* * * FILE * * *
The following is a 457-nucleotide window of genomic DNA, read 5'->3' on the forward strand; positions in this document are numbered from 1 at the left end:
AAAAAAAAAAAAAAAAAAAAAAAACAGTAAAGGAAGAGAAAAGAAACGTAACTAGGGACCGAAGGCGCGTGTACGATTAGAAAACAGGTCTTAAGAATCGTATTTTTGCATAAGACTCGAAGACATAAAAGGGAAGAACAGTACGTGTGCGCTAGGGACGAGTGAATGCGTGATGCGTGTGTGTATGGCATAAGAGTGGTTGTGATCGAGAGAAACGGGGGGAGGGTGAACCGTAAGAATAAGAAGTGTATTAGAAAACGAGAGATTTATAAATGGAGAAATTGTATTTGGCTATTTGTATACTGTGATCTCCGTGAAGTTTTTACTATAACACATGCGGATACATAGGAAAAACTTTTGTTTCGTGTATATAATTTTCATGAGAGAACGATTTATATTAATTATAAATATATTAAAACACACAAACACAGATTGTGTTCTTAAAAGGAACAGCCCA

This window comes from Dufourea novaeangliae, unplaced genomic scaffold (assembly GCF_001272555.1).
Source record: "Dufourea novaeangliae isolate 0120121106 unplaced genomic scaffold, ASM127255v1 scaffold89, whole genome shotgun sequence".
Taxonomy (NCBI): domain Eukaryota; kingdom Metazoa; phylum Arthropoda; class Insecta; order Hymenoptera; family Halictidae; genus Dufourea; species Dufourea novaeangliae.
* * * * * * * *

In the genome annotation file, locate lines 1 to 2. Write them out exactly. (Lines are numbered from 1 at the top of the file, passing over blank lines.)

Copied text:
The following is a 457-nucleotide window of genomic DNA, read 5'->3' on the forward strand; positions in this document are numbered from 1 at the left end:
AAAAAAAAAAAAAAAAAAAAAAAACAGTAAAGGAAGAGAAAAGAAACGTAACTAGGGACCGAAGGCGCGTGTACGATTAGAAAACAGGTCTTAAGAATCGTATTTTTGCATAAGACTCGAAGACATAAAAGGGAAGAACAGTACGTGTGCGCTAGGGACGAGTGAATGCGTGATGCGTGTGTGTATGGCATAAGAGTGGTTGTGATCGAGAGAAACGGGGGGAGGGTGAACCGTAAGAATAAGAAGTGTATTAGAAAACGAGAGATTTATAAATGGAGAAATTGTATTTGGCTATTTGTATACTGTGATCTCCGTGAAGTTTTTACTATAACACATGCGGATACATAGGAAAAACTTTTGTTTCGTGTATATAATTTTCATGAGAGAACGATTTATATTAATTATAAATATATTAAAACACACAAACACAGATTGTGTTCTTAAAAGGAACAGCCCA